A strong story without a lot of laughs is preferable to a weak story with five jokes per page.
Many comedies falter because of a flimsy or dimwitted plot. Ultimately, no matter how many laughs a script has, if the story isn’t absorbing enough for somebody to sink her teeth into, it won’t get read to the final Fade Out. As we’re laughing at things your characters are saying and doing, we must care about them and root for them to get whatever it is they want (no matter how goofy). If that want isn’t there we’re not going along for that ride no matter how amusing it might be.
There’s an old maxim in baseball: “It’d rather be lucky than talented.” When it comes to a comedy screenplay, I’d rather have a solid story than plenty of laughs. Laughs can be put in. Maybe not by you, but if it’s a great story your chance of getting an agent or a deal has just gotten closer to the goal line. If you have a 103-page script with tons of laughs, but a mediocre story, well, it’s much more difficult to punch up a plot.
Which is why The Third Rule of Writing Funny might be something to consider.
Two heads can be better than one.
Let’s say you’re a serious, reliable screenwriter with a clear understanding of not only the 3-Act Structure, but 5-Act and 7-Act structures, as well. You know that characters should be three-dimensional, have internal and external conflicts and be properly motivated.
You’ve immersed yourself in Christopher Vogler so you know the 12 Stages of the Hero’s Journey inside and out. You’ve read all the screenwriting books (especially mine, The Screenwriter Within), gone to the important seminars, studied, analyzed and deconstructed films, read the key biographies and autobiographies of screenwriters and subscribed to the best screenwriting magazines.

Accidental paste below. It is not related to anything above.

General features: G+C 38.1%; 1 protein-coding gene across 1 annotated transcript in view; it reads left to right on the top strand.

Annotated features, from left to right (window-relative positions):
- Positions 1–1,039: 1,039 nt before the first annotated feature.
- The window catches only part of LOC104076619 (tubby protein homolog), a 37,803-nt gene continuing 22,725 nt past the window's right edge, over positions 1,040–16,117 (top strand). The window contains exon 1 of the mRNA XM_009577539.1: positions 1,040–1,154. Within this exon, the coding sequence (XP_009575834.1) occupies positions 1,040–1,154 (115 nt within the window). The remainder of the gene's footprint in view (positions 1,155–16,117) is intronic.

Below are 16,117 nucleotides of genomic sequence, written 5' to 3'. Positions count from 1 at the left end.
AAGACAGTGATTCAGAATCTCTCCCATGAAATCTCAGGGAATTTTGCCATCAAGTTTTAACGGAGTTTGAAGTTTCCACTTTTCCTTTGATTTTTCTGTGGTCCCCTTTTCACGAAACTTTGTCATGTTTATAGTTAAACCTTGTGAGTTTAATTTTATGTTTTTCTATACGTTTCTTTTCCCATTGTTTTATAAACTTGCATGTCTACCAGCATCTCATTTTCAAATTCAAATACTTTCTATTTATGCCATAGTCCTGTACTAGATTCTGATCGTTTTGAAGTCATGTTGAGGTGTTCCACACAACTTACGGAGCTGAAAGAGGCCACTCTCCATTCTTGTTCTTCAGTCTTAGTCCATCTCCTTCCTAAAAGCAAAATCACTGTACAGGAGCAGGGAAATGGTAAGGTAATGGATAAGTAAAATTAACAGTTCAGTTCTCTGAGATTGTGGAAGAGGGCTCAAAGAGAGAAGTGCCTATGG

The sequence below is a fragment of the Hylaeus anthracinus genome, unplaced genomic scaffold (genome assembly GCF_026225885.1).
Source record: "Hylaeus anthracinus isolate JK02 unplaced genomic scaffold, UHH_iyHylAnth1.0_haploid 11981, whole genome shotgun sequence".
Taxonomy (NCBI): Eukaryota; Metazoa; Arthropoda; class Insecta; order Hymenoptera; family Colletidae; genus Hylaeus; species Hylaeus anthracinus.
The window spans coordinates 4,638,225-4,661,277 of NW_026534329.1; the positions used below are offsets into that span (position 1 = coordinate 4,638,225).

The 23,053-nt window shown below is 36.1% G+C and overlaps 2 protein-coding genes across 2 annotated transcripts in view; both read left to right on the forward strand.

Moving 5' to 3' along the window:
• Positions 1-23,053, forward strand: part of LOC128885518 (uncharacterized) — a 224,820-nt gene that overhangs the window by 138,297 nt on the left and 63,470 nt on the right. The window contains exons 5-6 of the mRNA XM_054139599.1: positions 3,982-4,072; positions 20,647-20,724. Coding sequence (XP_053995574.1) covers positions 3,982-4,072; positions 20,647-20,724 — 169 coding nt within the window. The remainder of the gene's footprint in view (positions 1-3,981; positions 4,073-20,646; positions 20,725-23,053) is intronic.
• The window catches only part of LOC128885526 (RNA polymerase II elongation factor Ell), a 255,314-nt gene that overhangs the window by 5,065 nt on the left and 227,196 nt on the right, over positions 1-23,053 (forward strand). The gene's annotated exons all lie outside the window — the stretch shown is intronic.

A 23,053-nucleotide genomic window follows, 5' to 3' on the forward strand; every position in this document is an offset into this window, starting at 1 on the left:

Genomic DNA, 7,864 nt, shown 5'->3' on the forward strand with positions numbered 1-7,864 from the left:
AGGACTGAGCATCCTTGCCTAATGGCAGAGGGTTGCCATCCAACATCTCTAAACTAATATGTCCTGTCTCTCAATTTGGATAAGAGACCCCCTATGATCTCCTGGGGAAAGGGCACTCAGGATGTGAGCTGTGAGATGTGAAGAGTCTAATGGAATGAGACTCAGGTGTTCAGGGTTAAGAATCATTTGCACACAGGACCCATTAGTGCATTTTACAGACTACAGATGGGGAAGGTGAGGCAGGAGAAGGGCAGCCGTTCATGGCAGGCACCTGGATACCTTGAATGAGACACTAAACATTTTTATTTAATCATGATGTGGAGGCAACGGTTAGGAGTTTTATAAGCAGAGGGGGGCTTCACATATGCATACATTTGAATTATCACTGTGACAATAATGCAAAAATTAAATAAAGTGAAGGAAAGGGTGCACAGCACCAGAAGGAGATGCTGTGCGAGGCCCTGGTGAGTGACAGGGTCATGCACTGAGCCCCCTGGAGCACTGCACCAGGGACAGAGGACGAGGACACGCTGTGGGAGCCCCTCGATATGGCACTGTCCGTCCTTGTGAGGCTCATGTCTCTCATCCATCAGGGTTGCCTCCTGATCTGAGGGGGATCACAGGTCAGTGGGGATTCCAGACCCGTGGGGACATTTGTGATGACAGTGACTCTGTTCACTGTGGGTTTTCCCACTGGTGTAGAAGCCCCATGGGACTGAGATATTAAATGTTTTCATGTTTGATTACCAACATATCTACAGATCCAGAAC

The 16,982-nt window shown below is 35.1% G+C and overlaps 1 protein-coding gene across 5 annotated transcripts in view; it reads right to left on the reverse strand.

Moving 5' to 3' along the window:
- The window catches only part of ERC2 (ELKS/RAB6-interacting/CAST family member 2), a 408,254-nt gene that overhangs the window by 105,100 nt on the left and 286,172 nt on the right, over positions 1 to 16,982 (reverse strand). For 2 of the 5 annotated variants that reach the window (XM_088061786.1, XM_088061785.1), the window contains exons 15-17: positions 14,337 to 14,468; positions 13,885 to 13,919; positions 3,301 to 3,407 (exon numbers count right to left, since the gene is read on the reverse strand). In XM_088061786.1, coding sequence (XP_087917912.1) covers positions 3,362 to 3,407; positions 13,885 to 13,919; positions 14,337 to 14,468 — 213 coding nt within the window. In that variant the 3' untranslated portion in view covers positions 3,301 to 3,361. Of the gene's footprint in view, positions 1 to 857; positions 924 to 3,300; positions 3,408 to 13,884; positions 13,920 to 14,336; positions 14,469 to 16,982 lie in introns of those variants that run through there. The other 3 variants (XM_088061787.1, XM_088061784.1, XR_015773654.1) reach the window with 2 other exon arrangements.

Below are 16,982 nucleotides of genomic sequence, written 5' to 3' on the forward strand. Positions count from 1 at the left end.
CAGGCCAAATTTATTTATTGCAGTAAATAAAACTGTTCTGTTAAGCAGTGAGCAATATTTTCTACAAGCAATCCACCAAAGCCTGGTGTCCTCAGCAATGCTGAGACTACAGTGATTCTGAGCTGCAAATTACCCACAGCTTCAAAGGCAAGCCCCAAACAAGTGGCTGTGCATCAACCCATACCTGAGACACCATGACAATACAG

There’s only one problem: you are incapable of writing a funny line of dialogue. Unfortunately, all the ideas you come up with are way too serious and downbeat (like that bio-pic on Damien the Leper you’ve been mulling over the three years).
If you are this guy or woman, you need to get together with a certain kind of person. The off the wall, rapid fire, life of the party, grown up class clown who has the ability to write jokes, great set pieces and funny lines and is hilarious 24/7, but if his or her life depended on it, couldn’t come up with a story or write a script.
It’s the perfect convergence of talent.
Check the credits on sitcoms. You’ll find at least one and often two or three writing teams on every show. Same with screenplays. It’s fair to assume that most of these teams got together because they each brought their strength to the table.
Finding your writing soul-mate isn’t easy. It’s like finding someone to marry. You have to look around, see how you get on and hope that it works. If it does work you’ll both be in a much better place than going it alone.